Since then, Dwa had painted many times, and Shia frequently kept her company when she journeyed with the seeds of life. Few visited Lasha's spot, where we had returned her body to the earth. Her spirit now moved among the birds, Shia had told me, and it was her guidance that he was seeking now as he looked skyward.
I walked back to the group as they distributed the morning food, anxious to start this day with new strength. The food given out was older, from our last gathering time, and there is no dried horn to give me strength for the next hunt. The marrowed men in the group prepared their slings for the next hunt, ignoring all else. Feen and Tarclik, the two youngest unmarrowed hunters, practiced their strikes in front of the rest of the group. Each took a turn, first loading his long, sharpened tree stinger into the sling, then hurtling it toward a skin, covering a bush. As they hit, they would walk back one fang length and begin the process again.
Tarclik claimed to be a wrong-hander, too, and tried a throw using his other hand, throwing from his water side like me. The stinger shook in the air, and glided to the earth, far from his target. The group laughed at this, and I walked over to the stinger, touching its sharp tip. My sling was not yet ready, so I picked up the stinger and threw it with my wrong-hand, as I sometimes did during a fast hunt, when there was not enough time to load the sling. The stinger whistled through the air, coming to rest inside the bush.
The group laughed and clapped, and even Schlumb laughed along with the others, happy to have a hunter such as me to extend the grasp of our Karbala, the hunting group. I smiled at the wrong-hander Bwish, but she merely looked at me, thinking of her demon songs even then.
As was my right, I told the story of the first wrong-hander to the group as they worked. Only a few turned to face me as I told the story they had heard many times before.
"During the driest time of all," I began, "our Karbala tracked a group of horns to a large lake, so deep that it could never dry up. The youngest of the starving hunters looked into the lake, though he was forbidden to do so."
Alla hugged her youngest to her as I told the story, making sure he was listening as tree-to-earth.
"The young hunter's water-brother stared up at him, and, noticing his hunger, came out of the lake to join their group. The next time the group came to some horns, their strikes did not miss as they had before. The throws of the water-brother, coming from his wrong-hand, scared the horns and they ran toward the other hunters instead of away."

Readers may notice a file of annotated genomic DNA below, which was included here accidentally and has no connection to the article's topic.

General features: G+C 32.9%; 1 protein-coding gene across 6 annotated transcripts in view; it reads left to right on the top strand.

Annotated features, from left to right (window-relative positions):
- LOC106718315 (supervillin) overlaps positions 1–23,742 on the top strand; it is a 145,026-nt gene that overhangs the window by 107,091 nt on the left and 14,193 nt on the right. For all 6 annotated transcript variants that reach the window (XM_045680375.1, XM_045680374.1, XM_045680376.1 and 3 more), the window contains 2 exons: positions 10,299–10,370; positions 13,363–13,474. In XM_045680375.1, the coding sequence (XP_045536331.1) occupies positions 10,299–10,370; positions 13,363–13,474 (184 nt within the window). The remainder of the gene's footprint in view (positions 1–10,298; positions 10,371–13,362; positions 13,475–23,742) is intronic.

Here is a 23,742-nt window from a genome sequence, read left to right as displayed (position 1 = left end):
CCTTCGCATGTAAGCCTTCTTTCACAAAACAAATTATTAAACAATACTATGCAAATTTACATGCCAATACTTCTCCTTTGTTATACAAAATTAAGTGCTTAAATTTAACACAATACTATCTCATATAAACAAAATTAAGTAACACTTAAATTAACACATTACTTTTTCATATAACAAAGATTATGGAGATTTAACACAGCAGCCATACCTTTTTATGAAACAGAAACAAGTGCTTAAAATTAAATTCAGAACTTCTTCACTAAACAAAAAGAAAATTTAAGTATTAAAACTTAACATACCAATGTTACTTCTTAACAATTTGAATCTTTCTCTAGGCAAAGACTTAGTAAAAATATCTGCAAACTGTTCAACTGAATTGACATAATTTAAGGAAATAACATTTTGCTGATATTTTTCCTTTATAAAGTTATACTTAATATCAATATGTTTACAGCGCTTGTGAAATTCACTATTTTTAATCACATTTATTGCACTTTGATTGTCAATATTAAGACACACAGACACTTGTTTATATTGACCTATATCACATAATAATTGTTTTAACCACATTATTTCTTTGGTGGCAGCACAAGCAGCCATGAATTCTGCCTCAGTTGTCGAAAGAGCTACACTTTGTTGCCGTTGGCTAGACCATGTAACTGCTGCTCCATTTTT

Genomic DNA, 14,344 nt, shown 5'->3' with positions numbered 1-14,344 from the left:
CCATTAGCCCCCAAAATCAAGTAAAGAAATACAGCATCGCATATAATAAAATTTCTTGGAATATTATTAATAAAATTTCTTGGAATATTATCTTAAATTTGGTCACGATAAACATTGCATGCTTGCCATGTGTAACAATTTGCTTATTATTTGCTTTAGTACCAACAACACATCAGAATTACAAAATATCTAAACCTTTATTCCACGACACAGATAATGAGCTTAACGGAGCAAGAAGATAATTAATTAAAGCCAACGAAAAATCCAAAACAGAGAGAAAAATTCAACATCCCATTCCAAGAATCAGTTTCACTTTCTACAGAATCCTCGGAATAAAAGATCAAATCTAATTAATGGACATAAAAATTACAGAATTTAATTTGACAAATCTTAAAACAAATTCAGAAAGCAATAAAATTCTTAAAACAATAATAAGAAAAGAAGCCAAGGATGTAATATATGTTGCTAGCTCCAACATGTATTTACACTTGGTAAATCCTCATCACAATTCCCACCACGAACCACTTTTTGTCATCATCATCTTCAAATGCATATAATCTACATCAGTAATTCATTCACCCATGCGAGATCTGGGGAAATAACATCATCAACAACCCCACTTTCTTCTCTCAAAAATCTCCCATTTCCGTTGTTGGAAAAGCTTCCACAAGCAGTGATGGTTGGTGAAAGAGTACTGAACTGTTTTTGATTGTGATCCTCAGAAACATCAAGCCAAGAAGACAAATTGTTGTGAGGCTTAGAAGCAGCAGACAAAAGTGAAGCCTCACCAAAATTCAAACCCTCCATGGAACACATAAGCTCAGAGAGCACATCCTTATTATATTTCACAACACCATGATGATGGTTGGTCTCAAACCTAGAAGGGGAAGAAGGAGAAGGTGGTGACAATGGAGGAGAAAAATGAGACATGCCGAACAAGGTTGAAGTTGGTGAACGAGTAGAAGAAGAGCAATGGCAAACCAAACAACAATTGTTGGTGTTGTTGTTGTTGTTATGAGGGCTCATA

Alla's youngest squirmed in her embrace, but she held him tight, forcing him to remain still.
"After many hunts, the water-brother wanted to return to the lake, but he was forbidden by the group and kept away from the lake. To spite them, he cut off his wrong-hand and buried it in the earth."
I glanced at Bwish, but she did not meet my gaze. I raised my voice and finished the story. "It was from this hand, that I and the other wrong-hands grew."
Shia spoke then, his voice a cold wind through the warmth of the young-sun. "It is good that we are blessed with your power."
He turned to face Tarclik and Feen as they jostled each other in front of the unmarrowed women. "And it is good that we practice our strikes, for we will need to throw straight if we hope to survive this dry time."
The group quieted down and all turned to look at Shia. He stood near his sitting rock, his eyes burning. Dwa was standing behind him, giving him strength. Her face had the faraway darkness of one who has just returned from a journey.
"As you have heard, Dwa has painted yellow." He let the words drift over them, searching their faces. "And just now she has returned to tell me the rest. Last night, she has covered the yellow with red."
The wind slowed. Our ancestors cried out in the silence. Dwa had painted red.
"There will be a hunt to come, but that will wait. This was found by Dwa on her return to me." Shia held up a small, carved bone in his hands, as if afraid to touch its wickedness. A lone bird called, and Shia looked up.
"Lasha is with us now," Dwa said, in her voice of dust. "She has blessed the ancestors trapped in this demon-singer, and they will soon be free. But only by tree-magic can they be released."
"We must do it now," called Alla. "We must prepare the tree to give us its magic, its heat, and its sun."
Shia held up his hand, and stood straight. "Tonight we will have the ceremony. There is much to prepare. We must leave tomorrow, to go to the north. The other groups cannot be allowed to take our land from us. This demon-singer is proof they have been invading our lands. Our ancestors will not allow their sickness to spread."